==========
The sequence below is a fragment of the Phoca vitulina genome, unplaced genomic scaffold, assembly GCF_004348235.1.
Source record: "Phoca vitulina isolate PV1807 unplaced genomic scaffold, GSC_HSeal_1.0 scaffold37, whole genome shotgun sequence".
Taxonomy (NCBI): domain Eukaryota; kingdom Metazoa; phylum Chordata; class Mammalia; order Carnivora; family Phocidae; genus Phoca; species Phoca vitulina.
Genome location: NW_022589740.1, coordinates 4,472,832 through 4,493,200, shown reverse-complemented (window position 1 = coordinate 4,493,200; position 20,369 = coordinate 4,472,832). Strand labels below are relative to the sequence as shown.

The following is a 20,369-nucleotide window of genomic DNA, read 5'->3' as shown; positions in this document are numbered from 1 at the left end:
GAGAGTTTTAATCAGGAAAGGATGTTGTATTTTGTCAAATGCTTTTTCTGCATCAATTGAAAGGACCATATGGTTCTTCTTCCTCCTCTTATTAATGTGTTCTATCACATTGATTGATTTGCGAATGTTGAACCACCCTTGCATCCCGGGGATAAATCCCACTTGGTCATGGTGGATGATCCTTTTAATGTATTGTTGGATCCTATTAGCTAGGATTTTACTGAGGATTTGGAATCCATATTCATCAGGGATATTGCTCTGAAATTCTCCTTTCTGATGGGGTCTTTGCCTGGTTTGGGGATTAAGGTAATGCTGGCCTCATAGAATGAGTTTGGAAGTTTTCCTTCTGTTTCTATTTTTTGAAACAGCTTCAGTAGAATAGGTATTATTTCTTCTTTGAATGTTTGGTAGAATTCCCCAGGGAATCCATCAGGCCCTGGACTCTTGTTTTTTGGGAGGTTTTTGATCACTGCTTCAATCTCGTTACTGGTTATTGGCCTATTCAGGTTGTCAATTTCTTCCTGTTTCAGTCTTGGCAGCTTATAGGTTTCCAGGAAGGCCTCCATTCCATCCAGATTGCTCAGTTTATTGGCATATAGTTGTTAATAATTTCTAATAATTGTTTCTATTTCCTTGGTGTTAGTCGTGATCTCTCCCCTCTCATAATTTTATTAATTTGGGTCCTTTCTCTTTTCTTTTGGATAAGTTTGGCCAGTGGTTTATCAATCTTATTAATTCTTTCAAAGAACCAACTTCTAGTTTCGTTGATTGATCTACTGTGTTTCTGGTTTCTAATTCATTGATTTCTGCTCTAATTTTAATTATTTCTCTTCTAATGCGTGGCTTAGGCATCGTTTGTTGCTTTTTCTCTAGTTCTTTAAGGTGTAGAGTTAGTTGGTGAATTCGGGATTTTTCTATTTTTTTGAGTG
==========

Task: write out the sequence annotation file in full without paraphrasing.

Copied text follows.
The sequence below is a fragment of the Phoca vitulina genome, unplaced genomic scaffold, assembly GCF_004348235.1.
Source record: "Phoca vitulina isolate PV1807 unplaced genomic scaffold, GSC_HSeal_1.0 scaffold37, whole genome shotgun sequence".
Taxonomy (NCBI): domain Eukaryota; kingdom Metazoa; phylum Chordata; class Mammalia; order Carnivora; family Phocidae; genus Phoca; species Phoca vitulina.
Genome location: NW_022589740.1, coordinates 4,472,832 through 4,493,200, shown reverse-complemented (window position 1 = coordinate 4,493,200; position 20,369 = coordinate 4,472,832). Strand labels below are relative to the sequence as shown.

The following is a 20,369-nucleotide window of genomic DNA, read 5'->3' as shown; positions in this document are numbered from 1 at the left end:
GAGAGTTTTAATCAGGAAAGGATGTTGTATTTTGTCAAATGCTTTTTCTGCATCAATTGAAAGGACCATATGGTTCTTCTTCCTCCTCTTATTAATGTGTTCTATCACATTGATTGATTTGCGAATGTTGAACCACCCTTGCATCCCGGGGATAAATCCCACTTGGTCATGGTGGATGATCCTTTTAATGTATTGTTGGATCCTATTAGCTAGGATTTTACTGAGGATTTGGAATCCATATTCATCAGGGATATTGCTCTGAAATTCTCCTTTCTGATGGGGTCTTTGCCTGGTTTGGGGATTAAGGTAATGCTGGCCTCATAGAATGAGTTTGGAAGTTTTCCTTCTGTTTCTATTTTTTGAAACAGCTTCAGTAGAATAGGTATTATTTCTTCTTTGAATGTTTGGTAGAATTCCCCAGGGAATCCATCAGGCCCTGGACTCTTGTTTTTTGGGAGGTTTTTGATCACTGCTTCAATCTCGTTACTGGTTATTGGCCTATTCAGGTTGTCAATTTCTTCCTGTTTCAGTCTTGGCAGCTTATAGGTTTCCAGGAAGGCCTCCATTCCATCCAGATTGCTCAGTTTATTGGCATATAGTTGTTAATAATTTCTAATAATTGTTTCTATTTCCTTGGTGTTAGTCGTGATCTCTCCCCTCTCATAATTTTATTAATTTGGGTCCTTTCTCTTTTCTTTTGGATAAGTTTGGCCAGTGGTTTATCAATCTTATTAATTCTTTCAAAGAACCAACTTCTAGTTTCGTTGATTGATCTACTGTGTTTCTGGTTTCTAATTCATTGATTTCTGCTCTAATTTTAATTATTTCTCTTCTAATGCGTGGCTTAGGCATCGTTTGTTGCTTTTTCTCTAGTTCTTTAAGGTGTAGAGTTAGTTGGTGAATTCGGGATTTTTCTATTTTTTTGAGTG